Dr. Michael Rehme, DDS, CCN is one of the few Biological (Holistic) Dentists in St. Louis, MO and the U.S. that are Certified Clinical Nutritionists (CCN). He practices Biological Dentistry that includes mercury free, tooth colored fillings; healthy dental materials; balancing body chemistry; and nutritional therapy. For articles and information about Biological Dentistry (also referred to as Holistic Dentistry) and patient success stories visit www.toothbody.com or call his office 314-997-2550.

Attend a free monthly presentation and discussion by Dr. Rehme on Biological Dentistry the third Tuesday each month at 6:30 pm and his dentistry office in St. Louis. Please call to verify the date.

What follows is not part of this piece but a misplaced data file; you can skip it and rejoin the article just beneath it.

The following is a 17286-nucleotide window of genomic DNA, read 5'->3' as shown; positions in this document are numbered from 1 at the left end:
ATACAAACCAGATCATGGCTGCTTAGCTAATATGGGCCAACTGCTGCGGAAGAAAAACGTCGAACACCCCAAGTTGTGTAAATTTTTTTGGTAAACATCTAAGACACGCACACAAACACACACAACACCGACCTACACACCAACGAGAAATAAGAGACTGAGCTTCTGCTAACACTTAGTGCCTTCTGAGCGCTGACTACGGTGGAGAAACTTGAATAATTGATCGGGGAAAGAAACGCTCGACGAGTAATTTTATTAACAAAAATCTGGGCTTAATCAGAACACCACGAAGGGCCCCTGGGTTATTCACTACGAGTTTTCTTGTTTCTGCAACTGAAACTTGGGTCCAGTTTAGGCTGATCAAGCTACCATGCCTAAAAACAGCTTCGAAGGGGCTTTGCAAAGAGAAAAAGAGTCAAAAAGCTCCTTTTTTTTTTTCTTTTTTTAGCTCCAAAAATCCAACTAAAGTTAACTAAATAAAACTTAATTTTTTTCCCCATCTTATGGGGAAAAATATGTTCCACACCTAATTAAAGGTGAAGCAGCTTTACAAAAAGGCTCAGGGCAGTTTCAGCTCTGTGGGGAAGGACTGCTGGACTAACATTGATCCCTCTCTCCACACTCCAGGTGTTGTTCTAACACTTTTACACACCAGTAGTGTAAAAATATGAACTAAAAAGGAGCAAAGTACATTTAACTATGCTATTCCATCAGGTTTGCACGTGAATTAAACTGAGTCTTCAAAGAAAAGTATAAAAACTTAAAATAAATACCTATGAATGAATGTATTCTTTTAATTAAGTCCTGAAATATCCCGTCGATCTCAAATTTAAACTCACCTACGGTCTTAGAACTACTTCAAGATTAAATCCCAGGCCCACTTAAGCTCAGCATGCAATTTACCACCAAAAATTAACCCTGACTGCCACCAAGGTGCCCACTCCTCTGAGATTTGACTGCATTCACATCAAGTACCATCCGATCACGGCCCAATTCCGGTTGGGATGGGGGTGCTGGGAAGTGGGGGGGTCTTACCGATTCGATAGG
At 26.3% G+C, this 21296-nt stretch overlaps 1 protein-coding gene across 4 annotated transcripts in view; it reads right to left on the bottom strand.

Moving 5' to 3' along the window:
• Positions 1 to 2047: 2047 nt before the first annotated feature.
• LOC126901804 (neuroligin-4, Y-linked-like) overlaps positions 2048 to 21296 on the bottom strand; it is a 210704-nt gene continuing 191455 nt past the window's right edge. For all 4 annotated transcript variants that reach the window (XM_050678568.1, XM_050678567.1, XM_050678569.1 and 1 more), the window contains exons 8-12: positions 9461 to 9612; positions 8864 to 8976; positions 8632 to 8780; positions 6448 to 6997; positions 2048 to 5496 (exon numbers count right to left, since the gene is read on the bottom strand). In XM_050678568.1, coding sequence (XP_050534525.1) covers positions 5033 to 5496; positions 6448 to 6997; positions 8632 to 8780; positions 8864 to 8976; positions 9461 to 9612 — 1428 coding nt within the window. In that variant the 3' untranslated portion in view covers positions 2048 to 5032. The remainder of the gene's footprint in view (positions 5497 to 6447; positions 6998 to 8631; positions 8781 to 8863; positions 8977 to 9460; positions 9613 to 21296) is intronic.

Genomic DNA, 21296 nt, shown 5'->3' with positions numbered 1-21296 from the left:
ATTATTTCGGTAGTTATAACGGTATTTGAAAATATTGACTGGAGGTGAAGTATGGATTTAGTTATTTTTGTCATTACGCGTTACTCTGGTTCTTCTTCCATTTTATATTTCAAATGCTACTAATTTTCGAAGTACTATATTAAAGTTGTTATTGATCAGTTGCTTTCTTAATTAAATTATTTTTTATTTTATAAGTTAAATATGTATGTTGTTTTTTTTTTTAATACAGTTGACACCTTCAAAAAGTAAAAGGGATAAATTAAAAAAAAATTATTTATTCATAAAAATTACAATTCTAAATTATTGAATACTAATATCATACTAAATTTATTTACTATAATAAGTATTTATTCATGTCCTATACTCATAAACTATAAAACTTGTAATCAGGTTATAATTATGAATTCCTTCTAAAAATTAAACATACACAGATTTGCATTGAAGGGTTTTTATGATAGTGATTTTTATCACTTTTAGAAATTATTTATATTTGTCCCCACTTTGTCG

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8 Responses to Got a Toothache? Remember to Check Your Bite

  1. Melissa May 15, 2015 at 9:07 pm #

    Thank you so much for sharing this is an excellent article.

    I learned about getting my bite adjusted the hard way – two unnecessary, very expensive and painful route canals.

    Thank God for the dentist who figured it out!

    I hope this article finds a poor soul dealing with dull throbbing tooth pain and gives them their solution!!

  2. Lisa Massingill January 25, 2016 at 3:18 pm #

    I have this incorrect bite problem following a filling. I’ve been back 3 times for adjustments. This has gone on for 8 weeks. Very painful, any advice?